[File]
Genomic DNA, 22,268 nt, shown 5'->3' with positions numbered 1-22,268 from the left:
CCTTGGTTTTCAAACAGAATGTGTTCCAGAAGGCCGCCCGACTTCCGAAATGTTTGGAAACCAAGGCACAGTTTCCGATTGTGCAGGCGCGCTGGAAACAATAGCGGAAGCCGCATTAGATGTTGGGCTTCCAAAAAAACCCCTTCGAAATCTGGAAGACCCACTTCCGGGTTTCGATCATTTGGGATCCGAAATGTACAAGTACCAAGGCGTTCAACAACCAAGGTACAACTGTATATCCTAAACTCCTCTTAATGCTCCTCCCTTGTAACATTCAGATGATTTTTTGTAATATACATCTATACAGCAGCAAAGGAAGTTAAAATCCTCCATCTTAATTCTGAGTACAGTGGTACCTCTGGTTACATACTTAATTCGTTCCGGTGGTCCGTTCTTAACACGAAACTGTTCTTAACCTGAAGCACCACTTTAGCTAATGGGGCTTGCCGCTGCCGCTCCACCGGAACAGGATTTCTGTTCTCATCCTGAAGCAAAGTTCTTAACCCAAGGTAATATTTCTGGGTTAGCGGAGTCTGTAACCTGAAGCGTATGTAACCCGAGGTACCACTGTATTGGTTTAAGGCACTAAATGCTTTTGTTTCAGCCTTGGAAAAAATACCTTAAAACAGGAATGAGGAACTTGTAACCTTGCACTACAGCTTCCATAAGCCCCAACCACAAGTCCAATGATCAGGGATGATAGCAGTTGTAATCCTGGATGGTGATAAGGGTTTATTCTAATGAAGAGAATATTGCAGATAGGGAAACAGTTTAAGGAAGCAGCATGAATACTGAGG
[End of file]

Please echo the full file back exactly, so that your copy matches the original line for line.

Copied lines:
Genomic DNA, 22,268 nt, shown 5'->3' with positions numbered 1-22,268 from the left:
CCTTGGTTTTCAAACAGAATGTGTTCCAGAAGGCCGCCCGACTTCCGAAATGTTTGGAAACCAAGGCACAGTTTCCGATTGTGCAGGCGCGCTGGAAACAATAGCGGAAGCCGCATTAGATGTTGGGCTTCCAAAAAAACCCCTTCGAAATCTGGAAGACCCACTTCCGGGTTTCGATCATTTGGGATCCGAAATGTACAAGTACCAAGGCGTTCAACAACCAAGGTACAACTGTATATCCTAAACTCCTCTTAATGCTCCTCCCTTGTAACATTCAGATGATTTTTTGTAATATACATCTATACAGCAGCAAAGGAAGTTAAAATCCTCCATCTTAATTCTGAGTACAGTGGTACCTCTGGTTACATACTTAATTCGTTCCGGTGGTCCGTTCTTAACACGAAACTGTTCTTAACCTGAAGCACCACTTTAGCTAATGGGGCTTGCCGCTGCCGCTCCACCGGAACAGGATTTCTGTTCTCATCCTGAAGCAAAGTTCTTAACCCAAGGTAATATTTCTGGGTTAGCGGAGTCTGTAACCTGAAGCGTATGTAACCCGAGGTACCACTGTATTGGTTTAAGGCACTAAATGCTTTTGTTTCAGCCTTGGAAAAAATACCTTAAAACAGGAATGAGGAACTTGTAACCTTGCACTACAGCTTCCATAAGCCCCAACCACAAGTCCAATGATCAGGGATGATAGCAGTTGTAATCCTGGATGGTGATAAGGGTTTATTCTAATGAAGAGAATATTGCAGATAGGGAAACAGTTTAAGGAAGCAGCATGAATACTGAGG